“Humanistic management is the process of achieving organisational objectives by working through with and for people in order to achieve the integral human development members of the work community and contribute to the common good of society,” she said.

One theory springing from this is Shann Turnbull’s network governance approach, which assumes that people are not fully rational: we all have a limited ability to process and store information, and have inbuilt biases. “No wonder governance fails,” said Prof Novkovic.

Solutions to this problem include a compound board structure; engagement of multiple stakeholders; having decisions made at different nodes in an organisation; empowering people within the organisation to make decisions relevant to them; to have checks and balances at a human scale. 

“The more voices are heard from different perspectives of engagement with the enterprise the better,” said Prof Novkovic.

Questions arising form this include how consumer co-ops should involve their workers in decision-making; how to account for different levels of commitment among members – from occasional to exclusively loyal shoppers, for instance – and how governance should fit the purpose of a co-op, with some pursuing the interests of their members and others working for the common good.

“It’s about structures process and dynamics,” she added. “How do changes happen?”

Decisions can be made at board level; through rule changes; by sociocracy or consensus; on an informal straw vote basis. “Organisations are living organisations where individuals act and communicate,” said Prof Novkovic. There need to be ways to formalise this and also to ensure that the adoption of external influences and ideas does not push the co-op away from its values.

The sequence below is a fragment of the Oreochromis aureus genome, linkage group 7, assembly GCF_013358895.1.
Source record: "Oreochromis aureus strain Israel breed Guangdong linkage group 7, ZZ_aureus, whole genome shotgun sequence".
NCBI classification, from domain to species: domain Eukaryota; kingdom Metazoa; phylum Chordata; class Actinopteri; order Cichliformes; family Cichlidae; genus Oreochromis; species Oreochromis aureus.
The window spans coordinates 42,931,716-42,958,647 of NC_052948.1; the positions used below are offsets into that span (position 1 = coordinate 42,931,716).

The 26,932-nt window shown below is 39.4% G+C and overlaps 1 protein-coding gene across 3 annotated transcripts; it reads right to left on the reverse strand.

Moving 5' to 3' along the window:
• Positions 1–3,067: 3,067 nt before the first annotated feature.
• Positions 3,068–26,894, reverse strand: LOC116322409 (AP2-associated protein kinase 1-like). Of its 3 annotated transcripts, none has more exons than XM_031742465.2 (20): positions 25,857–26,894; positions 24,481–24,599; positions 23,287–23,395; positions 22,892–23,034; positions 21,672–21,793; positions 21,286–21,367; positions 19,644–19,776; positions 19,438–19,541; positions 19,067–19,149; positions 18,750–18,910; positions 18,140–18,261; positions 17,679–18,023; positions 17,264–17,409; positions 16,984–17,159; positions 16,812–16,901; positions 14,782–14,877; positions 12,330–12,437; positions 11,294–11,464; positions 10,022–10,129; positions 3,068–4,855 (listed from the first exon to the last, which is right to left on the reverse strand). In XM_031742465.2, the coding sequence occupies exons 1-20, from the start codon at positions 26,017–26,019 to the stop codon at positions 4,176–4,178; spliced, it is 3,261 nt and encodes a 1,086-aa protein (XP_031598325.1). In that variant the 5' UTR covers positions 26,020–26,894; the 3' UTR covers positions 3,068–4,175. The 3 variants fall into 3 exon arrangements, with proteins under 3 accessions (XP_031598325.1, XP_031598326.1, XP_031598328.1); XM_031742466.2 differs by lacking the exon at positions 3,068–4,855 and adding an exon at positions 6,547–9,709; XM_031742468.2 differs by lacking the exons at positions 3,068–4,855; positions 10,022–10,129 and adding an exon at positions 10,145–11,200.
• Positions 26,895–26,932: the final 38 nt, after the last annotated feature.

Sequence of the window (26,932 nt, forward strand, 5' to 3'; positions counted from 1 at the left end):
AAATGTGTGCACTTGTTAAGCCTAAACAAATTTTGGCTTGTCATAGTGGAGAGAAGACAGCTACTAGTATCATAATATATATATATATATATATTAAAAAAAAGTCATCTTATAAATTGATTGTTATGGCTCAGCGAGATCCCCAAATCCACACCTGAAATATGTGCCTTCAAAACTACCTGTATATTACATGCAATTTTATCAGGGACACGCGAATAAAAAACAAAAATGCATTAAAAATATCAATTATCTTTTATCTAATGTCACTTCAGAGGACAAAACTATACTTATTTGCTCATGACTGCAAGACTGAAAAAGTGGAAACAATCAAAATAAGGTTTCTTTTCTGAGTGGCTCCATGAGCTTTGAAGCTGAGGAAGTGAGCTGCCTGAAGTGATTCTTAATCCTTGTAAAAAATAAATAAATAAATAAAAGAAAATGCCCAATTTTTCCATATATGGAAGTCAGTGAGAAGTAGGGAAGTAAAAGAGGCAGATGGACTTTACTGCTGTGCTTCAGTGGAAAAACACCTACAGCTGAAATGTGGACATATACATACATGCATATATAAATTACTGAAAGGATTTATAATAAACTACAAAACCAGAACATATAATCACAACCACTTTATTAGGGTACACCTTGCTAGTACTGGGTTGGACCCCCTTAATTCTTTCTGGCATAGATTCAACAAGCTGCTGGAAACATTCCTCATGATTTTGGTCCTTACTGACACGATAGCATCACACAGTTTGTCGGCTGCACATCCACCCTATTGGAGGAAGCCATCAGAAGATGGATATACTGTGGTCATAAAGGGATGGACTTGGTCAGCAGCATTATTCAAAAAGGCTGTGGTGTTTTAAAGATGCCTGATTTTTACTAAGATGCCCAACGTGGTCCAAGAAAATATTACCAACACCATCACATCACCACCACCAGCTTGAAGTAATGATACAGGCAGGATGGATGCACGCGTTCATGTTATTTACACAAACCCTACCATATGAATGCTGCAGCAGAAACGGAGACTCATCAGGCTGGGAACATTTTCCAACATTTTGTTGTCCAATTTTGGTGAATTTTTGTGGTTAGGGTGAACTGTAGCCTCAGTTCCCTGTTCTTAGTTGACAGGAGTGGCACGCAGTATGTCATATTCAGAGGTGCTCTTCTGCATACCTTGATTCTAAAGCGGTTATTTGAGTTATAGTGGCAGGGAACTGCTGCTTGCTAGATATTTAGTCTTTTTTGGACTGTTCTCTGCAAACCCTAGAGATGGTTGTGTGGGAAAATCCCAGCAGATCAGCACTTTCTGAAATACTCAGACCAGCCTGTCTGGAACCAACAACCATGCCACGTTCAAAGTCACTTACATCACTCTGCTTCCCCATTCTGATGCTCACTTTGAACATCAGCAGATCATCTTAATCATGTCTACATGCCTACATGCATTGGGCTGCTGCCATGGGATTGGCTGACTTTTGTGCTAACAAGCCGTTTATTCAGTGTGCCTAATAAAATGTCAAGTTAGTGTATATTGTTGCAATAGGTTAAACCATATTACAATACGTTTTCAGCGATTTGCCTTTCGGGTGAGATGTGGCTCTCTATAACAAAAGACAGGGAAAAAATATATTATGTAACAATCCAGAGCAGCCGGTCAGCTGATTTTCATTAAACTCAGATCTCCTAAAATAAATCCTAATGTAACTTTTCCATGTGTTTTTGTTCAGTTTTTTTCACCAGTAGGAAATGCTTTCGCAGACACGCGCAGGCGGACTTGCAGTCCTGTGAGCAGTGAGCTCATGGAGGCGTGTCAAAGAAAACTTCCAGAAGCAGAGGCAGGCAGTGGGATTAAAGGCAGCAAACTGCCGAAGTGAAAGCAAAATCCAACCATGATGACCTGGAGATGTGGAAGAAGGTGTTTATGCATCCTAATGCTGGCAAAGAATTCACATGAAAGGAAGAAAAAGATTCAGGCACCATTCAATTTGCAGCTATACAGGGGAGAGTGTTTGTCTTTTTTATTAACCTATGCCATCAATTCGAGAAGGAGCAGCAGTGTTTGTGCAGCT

Such tensions have long been apparent in the co-op movement. In his presentation on the Hebden Bridge Fustian Manufacturing Co-operative, historian Andrew Bibby noted a bitter 40-year debate, beginning in the 1870s, between supporters of consumer co-operatives and more radical figures from ‘productive co-ops’ – manufacturers like Hebden Bridge, and the Coventry Watchmakers and Leicester Hosiery co-ops. 

The debate focused on the question of whether co-op workers should take a share of the profits – which was opposed by the CWS and eventually rejected. “It was a touchstone,” said Mr Bibby “because it symbolised the radicalism of the movement”.

Even so, Mr Bibby noted, the productive co-op model had to compromise with workers sharing control and profits with the consumer co-ops society stakeholders and with private investors. But he regretted that the history of this movement had “sunk without trace” by the 1970s when it could have served as a positive example for the burgeoning worker co-op movement.

He added that advocates of the productive co-op model had advocated a Mondragon-style federated model for the UK co-op movement. This was rejected by the CWS and fizzled out in the 1890s. Had the idea survived, he said, it could have offered an alternative to the centralised top-down model of public ownership adopted by the UK after World War II – and seen history take a different course for the country as a whole and not just its co-ops.